EMERYVILLE, CA – A new report from AAA reveals that the majority of U.S. drivers seek some form of autonomous technology in their next vehicle, but continue to be skeptical of the fully self-driving car.
In 2016, a AAA survey found that three-quarters of Americans reported feeling afraid to ride in fully self-driving cars. One year later, AAA found that those concerns largely remain unchanged despite the prospect that autonomous vehicles will be safer, more efficient and more convenient. The latest survey also found that the majority (59 percent) of Americans are keen to have autonomous features in their next vehicle.
“Autonomous vehicles have the ability to reduce accidents, improve traffic patterns and provide enhanced mobility to seniors and the disabled.” said John Moreno, Manager of Public Affairs for AAA Northern California, Nevada and Utah. “As this technology becomes more commonplace and improves, so will public perception. AAA supports the continued advancement of autonomous vehicles and we look forward to working with industry experts and lawmakers to ensure that this new technology is safely tested and deployed.”
Additional survey findings include:
- More than half of U.S. drivers want autonomous vehicle technology in their next vehicle.
o Millennials (70 percent) are the most likely to want the technologies, compared to Generation X (54 percent) and Baby Boomers (51 percent).
- Three-quarters of Americans are afraid to ride in a self-driving vehicle.
o Baby Boomers (85 percent) are more likely to be afraid than Millennials (73 percent) and Generation X (75 percent) drivers.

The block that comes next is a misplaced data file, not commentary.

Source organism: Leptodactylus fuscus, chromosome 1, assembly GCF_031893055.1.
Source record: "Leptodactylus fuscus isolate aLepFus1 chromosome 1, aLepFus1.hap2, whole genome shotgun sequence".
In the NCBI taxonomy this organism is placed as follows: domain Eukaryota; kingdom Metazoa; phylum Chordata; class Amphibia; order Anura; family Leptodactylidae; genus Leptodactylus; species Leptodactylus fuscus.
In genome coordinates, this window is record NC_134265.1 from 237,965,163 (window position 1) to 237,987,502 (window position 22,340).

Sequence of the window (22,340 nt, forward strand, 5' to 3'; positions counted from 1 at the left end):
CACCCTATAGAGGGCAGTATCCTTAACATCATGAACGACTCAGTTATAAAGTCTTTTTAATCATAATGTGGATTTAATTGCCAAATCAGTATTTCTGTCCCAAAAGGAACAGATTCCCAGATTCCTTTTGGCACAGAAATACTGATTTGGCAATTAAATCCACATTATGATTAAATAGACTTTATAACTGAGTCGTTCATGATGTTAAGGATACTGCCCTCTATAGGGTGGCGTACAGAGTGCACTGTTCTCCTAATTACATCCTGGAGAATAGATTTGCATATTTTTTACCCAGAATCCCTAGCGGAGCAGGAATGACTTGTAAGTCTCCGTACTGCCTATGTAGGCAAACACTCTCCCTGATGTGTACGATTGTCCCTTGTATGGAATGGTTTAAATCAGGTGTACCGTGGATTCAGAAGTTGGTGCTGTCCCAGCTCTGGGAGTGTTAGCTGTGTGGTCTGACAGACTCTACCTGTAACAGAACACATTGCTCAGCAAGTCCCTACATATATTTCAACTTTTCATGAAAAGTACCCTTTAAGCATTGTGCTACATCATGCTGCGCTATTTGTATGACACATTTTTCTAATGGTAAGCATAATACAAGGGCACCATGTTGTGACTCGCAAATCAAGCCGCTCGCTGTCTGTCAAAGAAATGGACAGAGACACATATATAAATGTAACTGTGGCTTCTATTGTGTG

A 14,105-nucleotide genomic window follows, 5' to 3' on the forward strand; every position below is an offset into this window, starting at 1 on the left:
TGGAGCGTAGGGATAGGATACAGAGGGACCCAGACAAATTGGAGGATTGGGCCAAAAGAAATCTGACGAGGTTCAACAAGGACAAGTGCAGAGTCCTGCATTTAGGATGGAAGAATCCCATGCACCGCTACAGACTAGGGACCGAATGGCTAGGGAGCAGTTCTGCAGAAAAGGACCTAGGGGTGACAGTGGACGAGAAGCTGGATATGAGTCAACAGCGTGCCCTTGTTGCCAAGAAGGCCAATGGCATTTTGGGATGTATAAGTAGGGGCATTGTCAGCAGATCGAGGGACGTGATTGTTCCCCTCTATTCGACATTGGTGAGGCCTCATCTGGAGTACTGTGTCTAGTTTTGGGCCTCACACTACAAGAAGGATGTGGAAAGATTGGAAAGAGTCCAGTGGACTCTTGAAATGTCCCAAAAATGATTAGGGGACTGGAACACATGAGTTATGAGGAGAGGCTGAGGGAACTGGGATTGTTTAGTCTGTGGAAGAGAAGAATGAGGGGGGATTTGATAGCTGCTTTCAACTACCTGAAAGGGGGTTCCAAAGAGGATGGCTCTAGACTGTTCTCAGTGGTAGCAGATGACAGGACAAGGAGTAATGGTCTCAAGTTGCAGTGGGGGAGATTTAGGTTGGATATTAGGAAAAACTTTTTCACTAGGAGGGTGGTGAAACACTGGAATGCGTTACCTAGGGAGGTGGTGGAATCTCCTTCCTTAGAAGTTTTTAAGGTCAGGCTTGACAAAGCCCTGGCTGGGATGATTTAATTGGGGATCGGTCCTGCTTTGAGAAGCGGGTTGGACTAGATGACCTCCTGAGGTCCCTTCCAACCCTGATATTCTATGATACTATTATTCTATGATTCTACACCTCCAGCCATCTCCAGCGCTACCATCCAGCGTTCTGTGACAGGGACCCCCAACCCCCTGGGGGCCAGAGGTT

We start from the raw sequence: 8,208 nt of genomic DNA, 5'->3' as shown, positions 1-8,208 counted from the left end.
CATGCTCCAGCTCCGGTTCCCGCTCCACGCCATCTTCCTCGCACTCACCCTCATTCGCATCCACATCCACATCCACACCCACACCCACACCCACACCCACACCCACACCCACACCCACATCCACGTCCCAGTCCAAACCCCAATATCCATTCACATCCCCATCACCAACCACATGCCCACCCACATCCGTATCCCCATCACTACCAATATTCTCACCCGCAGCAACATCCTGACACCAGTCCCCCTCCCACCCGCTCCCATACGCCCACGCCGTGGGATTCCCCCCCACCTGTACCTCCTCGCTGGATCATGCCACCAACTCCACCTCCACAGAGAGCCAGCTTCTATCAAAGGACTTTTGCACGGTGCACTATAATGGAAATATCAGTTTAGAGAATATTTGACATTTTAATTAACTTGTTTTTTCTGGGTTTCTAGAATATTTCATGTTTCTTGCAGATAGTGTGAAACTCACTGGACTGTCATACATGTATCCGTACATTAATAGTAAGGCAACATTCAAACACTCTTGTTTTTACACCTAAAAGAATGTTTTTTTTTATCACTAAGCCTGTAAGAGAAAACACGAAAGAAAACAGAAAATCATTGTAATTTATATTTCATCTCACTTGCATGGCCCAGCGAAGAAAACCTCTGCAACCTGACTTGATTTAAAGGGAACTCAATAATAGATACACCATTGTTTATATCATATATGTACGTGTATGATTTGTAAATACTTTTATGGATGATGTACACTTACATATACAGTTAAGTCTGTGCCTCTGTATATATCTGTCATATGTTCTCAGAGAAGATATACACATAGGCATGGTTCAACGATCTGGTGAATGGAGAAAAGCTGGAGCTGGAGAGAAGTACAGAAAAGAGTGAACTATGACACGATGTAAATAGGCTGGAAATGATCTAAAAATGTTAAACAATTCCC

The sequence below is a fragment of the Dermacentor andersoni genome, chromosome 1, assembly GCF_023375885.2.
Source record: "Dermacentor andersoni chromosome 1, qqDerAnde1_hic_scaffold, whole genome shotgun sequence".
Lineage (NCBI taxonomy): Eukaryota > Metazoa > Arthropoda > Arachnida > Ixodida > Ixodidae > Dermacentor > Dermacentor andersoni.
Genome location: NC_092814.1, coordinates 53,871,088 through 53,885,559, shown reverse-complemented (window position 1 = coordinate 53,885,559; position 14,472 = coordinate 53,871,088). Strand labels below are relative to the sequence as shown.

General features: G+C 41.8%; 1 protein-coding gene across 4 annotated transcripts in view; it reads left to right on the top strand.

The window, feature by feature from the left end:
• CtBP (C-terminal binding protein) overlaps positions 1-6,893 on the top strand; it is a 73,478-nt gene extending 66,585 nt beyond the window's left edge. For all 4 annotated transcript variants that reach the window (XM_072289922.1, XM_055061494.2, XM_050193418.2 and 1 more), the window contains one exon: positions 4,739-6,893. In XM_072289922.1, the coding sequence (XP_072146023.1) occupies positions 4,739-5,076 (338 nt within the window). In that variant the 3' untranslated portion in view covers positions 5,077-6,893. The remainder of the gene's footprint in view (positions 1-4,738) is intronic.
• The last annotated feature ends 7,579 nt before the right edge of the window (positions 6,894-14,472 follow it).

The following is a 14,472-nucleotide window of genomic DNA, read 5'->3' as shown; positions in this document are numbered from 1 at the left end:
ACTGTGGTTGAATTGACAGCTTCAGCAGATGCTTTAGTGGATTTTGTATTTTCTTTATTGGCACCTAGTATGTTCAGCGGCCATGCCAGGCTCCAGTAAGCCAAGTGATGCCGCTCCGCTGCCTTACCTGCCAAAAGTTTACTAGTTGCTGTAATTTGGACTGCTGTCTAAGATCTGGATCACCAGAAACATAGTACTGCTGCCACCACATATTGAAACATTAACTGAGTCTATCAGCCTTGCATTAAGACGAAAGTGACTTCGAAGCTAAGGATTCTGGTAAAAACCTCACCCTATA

o Women (85 percent) are more likely to be afraid than men (69 percent).
- Half of U.S. drivers feel less safe at the prospect of sharing the road with a self-driving vehicle.
o Women (58 percent) are more likely to feel less safe than men (49 percent).
o Baby Boomers (60 percent) are more likely to feel less safe than Generation X (56 percent) or Millennials (41 percent).
To educate consumers on the effectiveness of emerging technologies, AAA is committed to the on-going, unbiased testing of autonomous vehicles. Previous testing of automatic emergency braking, adaptive cruise control, self-parking technology and lane keeping systems have shown both great promise and great variation. Future AAA testing will look at how well systems work together to achieve higher levels of automation.
Studies show that more than 90 percent of car crashes result from some form of human error. AAA believes the safe deployment of autonomous vehicles could drastically reduce that statistic.
AAA Northern California, Nevada and Utah offers a wide array of automotive, travel, insurance, DMV, financial services and consumer discounts to more than 4 million members. AAA has been a leader and advocate for the safety and security of all travelers since it was founded 117 years ago.